There is something to cafes that make me think of it as the gangly, loose limbed cousin of a restaurant. Someone who is all style rather than chic; someone who never did the right things but made just as good without the stars, grades or official recognitions. Someone you can count on any time of the day to be there….and won’t turn his nose down at you if you prefer to shred your lettuce rather than eat it.
I think it perhaps is the reason why I have always preferred cafes to restaurants. And it is a café, I usually identify a city with. So there is the historic Café Pedrocchi in Padua , the Pascal de la paix, a converted railway station in Oslo, and my all time favourite the Czuly Barbarzynca in Warsaw, part book store, part art gallery, part cultural meeting ground and mostly café.
In the environs of a café, you may never see the who’s who of the city but you will not miss its pulse. If you are an inveterate people watcher as I am, then only a café can satiate that compulsion and so it is with Koshys.
I come to Koshys often. Not as often as I would have liked. But each time the soul yearns for a whiff of time as it once were; of a city that perhaps exists only in the memories of its long time residents now, untouched by all that has come to pass, then I seek it.
It’s been only twenty-two years but I have already appropriated the Old Bangalorean’s chant : Really, Bangalore is not what it used to be…
For once upon a time, Bangalore still had several of its sprawling bungalows with monkey tops, a profusion of silver oaks, and a nip in the breeze…there were not as many jobs, people or cars. St Marks Road was a thoroughfare you thought nothing of sauntering across and Koshys had two entrances.
But within Koshys time stands still. Push its door open and saunter in. The darkness of its interiors will curl its tongue out and lick at your feet. No matter what secret fears bubble within you, it doesn’t matter. Your date may not turn up. Your meeting may get cancelled. Your life could fall apart. But you won’t encounter speculation or pity in a pair of eyes.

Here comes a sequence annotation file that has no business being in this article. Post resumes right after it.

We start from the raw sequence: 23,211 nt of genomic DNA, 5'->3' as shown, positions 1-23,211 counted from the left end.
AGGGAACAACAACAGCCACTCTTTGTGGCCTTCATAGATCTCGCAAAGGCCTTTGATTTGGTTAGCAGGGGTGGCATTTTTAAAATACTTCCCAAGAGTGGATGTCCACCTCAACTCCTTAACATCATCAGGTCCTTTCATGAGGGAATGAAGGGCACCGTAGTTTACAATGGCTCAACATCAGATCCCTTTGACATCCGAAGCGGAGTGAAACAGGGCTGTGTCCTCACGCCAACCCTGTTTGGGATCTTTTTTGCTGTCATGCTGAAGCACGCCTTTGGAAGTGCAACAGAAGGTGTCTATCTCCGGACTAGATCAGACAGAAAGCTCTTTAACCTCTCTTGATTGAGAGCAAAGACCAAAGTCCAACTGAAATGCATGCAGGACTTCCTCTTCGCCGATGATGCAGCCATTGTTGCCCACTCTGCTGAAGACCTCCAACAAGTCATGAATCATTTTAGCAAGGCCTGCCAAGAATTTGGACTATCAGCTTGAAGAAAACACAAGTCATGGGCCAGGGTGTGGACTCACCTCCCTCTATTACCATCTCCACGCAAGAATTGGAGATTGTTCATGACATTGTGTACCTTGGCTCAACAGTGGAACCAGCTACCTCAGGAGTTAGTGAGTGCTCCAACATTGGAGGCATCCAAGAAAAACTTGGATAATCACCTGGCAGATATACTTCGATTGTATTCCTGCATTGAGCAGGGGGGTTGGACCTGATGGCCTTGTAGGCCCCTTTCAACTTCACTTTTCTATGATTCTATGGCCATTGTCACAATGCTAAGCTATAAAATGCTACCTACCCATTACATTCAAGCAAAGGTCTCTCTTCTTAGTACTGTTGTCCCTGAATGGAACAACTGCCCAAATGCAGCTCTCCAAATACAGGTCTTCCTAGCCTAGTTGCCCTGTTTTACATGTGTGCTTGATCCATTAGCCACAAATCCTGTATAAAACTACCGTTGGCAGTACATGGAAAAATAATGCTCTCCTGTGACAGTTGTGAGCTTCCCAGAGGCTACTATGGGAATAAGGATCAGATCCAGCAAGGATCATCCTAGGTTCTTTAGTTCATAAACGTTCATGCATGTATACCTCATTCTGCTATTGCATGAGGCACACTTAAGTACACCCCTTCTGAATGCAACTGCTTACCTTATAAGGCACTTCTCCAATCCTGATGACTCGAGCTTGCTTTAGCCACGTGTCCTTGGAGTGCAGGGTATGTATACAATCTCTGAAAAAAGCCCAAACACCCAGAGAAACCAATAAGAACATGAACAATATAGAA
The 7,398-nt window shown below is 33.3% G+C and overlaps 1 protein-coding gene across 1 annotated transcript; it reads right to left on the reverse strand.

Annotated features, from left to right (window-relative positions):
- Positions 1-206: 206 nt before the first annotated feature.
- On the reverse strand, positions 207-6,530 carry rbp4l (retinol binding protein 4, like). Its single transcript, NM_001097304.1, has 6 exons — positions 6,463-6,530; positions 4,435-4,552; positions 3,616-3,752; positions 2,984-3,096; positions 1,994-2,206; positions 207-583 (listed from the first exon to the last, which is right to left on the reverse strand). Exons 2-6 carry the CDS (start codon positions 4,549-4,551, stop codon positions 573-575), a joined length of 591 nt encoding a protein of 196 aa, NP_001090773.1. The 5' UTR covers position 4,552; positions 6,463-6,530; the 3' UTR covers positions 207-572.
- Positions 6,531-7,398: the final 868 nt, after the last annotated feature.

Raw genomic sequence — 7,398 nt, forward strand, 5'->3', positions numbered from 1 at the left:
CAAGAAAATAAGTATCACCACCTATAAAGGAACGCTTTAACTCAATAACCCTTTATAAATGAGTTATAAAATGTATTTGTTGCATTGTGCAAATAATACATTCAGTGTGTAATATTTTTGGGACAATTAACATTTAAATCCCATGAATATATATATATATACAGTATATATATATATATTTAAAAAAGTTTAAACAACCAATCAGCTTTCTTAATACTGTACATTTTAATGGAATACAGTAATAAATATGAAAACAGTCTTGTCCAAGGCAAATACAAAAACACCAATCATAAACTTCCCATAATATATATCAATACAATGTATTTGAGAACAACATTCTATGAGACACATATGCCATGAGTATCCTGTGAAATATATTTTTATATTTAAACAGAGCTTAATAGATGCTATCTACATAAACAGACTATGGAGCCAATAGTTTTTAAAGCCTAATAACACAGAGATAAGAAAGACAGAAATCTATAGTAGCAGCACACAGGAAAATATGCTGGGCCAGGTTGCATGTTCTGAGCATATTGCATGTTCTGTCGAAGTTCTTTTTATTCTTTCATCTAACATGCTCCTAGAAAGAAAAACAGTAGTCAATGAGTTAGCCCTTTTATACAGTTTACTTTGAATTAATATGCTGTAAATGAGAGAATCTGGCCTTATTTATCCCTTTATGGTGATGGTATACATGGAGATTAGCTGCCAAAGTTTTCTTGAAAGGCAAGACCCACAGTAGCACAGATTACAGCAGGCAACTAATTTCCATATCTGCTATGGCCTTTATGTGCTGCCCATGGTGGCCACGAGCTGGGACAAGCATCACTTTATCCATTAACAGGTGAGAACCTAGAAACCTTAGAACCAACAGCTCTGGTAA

For Koshys hums. The buzz of a hive where the everyday business of eating and drinking, talking and laughing, arguing and even loaded silences all mesh and fall apart to form a single drone that encapsulates even the lonely and the alone.
A friend Chetan Krishnaswamy and I find ourselves there again and again. We talk of meeting else where for lunch; of discovering new menus and another point of view. But Chetan and I find ourselves inevitably back in the restaurant section of Koshys. It is as much a ritual as the beer, chilli chicken and the many laughs that punctuate our afternoon. And then, post lunch, when the section is ready to be shut, we move into the cafe side for coffee and people watching.
Let your eyes sweep the room. They are all here. A crowd of lawyers with the shut-in demeanour of Emperor Penguins on an ice floe; men with a stolen hour sipping at a stealthy beer; a lone blue-eyed shaggy haired tourist sprawled on a chair nursing an omelette, reading a book; another group of student tourists comparing notes in loud raucous caws ; a bunch of ferocious-faced women in khadi kurtas and terra-cotta earrings holding court; a young couple brushing shoulders, entwining fingers; academics, writers, actors, film makers, artists, photographers and somewhere amidst such a cornucopia of the intellectual and the artistically inclined an old man in a tweed coat quietly stirring sugar into his cup of south Indian coffee….
Waiters who like silverfish scurrying through the pages of an old book, dart between tables. Bottles glint from the bar at the farther end. Walls the colour of watered down chicken curry. Fans mounted high whir their heads this way and that. Laughter, the clink of cutlery, the scraping of a chair leg and stray words will rise to greet you.
If you are fortunate, the brown rexine sofa of the corner table by the window will beckon inviting you to pause there awhile. For in the early evening, Koshys pauses briefly. And this is my favorite hour. I ask myself: what tea time treats shall it be this evening? Egg sandwiches, mutton cutlets, patties, apple pie. fruit salad with ice cream…
You may be on first name basis with the staff at the most happening places in Bangalore but unless the waiters here recognize you and Prem Koshy, the charming and ebullient owner stops by at your table for a few words, understand and heed this : In the city of Bangalore, you are still a mushroom come lately….
That then is the power of Koshys. Cousin to a restaurant and the most happening place in Bangalore since circa 1940
[A version of this essay first appeared in Talk of the Town Stories of Twelve Indian Cities edited by Jerry Pinto and Rahul Srivastava, Puffin Books]
Anita Nair is the bestselling author of The Better Man, Ladies Coupe, Mistress and Lessons in Forgetting. Her books have been translated into over 30 languages around the world. Her new novel Cut Like Wound will be published in September 2012.